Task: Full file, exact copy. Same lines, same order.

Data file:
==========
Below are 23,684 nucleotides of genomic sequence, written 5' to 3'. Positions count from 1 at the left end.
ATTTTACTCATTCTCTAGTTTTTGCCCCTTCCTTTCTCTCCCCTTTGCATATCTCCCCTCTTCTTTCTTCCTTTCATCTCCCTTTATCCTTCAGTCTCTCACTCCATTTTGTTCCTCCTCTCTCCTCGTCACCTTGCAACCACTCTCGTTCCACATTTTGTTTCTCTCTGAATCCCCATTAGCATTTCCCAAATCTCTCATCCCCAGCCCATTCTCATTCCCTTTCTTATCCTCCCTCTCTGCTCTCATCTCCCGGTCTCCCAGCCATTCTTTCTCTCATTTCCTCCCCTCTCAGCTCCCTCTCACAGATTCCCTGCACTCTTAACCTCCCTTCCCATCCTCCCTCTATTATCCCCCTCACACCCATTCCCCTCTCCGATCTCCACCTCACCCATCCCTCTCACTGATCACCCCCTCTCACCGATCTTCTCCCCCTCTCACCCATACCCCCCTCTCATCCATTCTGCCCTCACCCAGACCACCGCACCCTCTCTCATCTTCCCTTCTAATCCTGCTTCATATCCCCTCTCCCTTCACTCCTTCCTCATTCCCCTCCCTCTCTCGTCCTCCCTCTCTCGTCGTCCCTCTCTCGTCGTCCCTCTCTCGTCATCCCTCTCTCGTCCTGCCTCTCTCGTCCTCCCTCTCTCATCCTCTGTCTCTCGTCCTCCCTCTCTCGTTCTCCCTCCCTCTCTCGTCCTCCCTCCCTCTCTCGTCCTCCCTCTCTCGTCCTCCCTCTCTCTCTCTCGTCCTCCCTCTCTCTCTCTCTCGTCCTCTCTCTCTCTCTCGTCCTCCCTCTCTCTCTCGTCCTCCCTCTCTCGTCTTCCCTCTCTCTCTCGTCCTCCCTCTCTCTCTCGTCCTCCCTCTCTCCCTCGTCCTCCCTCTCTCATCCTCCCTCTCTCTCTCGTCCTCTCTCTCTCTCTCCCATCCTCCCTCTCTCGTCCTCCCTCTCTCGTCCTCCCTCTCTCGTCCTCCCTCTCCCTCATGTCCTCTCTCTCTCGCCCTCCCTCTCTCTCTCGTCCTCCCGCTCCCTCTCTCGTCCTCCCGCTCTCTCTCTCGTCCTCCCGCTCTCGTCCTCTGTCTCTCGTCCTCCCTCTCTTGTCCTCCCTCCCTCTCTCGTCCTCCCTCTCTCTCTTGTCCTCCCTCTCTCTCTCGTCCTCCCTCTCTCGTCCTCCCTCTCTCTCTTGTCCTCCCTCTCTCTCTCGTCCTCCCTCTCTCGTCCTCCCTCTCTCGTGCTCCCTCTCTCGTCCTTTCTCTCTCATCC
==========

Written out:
Below are 23,684 nucleotides of genomic sequence, written 5' to 3'. Positions count from 1 at the left end.
ATTTTACTCATTCTCTAGTTTTTGCCCCTTCCTTTCTCTCCCCTTTGCATATCTCCCCTCTTCTTTCTTCCTTTCATCTCCCTTTATCCTTCAGTCTCTCACTCCATTTTGTTCCTCCTCTCTCCTCGTCACCTTGCAACCACTCTCGTTCCACATTTTGTTTCTCTCTGAATCCCCATTAGCATTTCCCAAATCTCTCATCCCCAGCCCATTCTCATTCCCTTTCTTATCCTCCCTCTCTGCTCTCATCTCCCGGTCTCCCAGCCATTCTTTCTCTCATTTCCTCCCCTCTCAGCTCCCTCTCACAGATTCCCTGCACTCTTAACCTCCCTTCCCATCCTCCCTCTATTATCCCCCTCACACCCATTCCCCTCTCCGATCTCCACCTCACCCATCCCTCTCACTGATCACCCCCTCTCACCGATCTTCTCCCCCTCTCACCCATACCCCCCTCTCATCCATTCTGCCCTCACCCAGACCACCGCACCCTCTCTCATCTTCCCTTCTAATCCTGCTTCATATCCCCTCTCCCTTCACTCCTTCCTCATTCCCCTCCCTCTCTCGTCCTCCCTCTCTCGTCGTCCCTCTCTCGTCGTCCCTCTCTCGTCATCCCTCTCTCGTCCTGCCTCTCTCGTCCTCCCTCTCTCATCCTCTGTCTCTCGTCCTCCCTCTCTCGTTCTCCCTCCCTCTCTCGTCCTCCCTCCCTCTCTCGTCCTCCCTCTCTCGTCCTCCCTCTCTCTCTCTCGTCCTCCCTCTCTCTCTCTCTCGTCCTCTCTCTCTCTCTCGTCCTCCCTCTCTCTCTCGTCCTCCCTCTCTCGTCTTCCCTCTCTCTCTCGTCCTCCCTCTCTCTCTCGTCCTCCCTCTCTCCCTCGTCCTCCCTCTCTCATCCTCCCTCTCTCTCTCGTCCTCTCTCTCTCTCTCCCATCCTCCCTCTCTCGTCCTCCCTCTCTCGTCCTCCCTCTCTCGTCCTCCCTCTCCCTCATGTCCTCTCTCTCTCGCCCTCCCTCTCTCTCTCGTCCTCCCGCTCCCTCTCTCGTCCTCCCGCTCTCTCTCTCGTCCTCCCGCTCTCGTCCTCTGTCTCTCGTCCTCCCTCTCTTGTCCTCCCTCCCTCTCTCGTCCTCCCTCTCTCTCTTGTCCTCCCTCTCTCTCTCGTCCTCCCTCTCTCGTCCTCCCTCTCTCTCTTGTCCTCCCTCTCTCTCTCGTCCTCCCTCTCTCGTCCTCCCTCTCTCGTGCTCCCTCTCTCGTCCTTTCTCTCTCATCC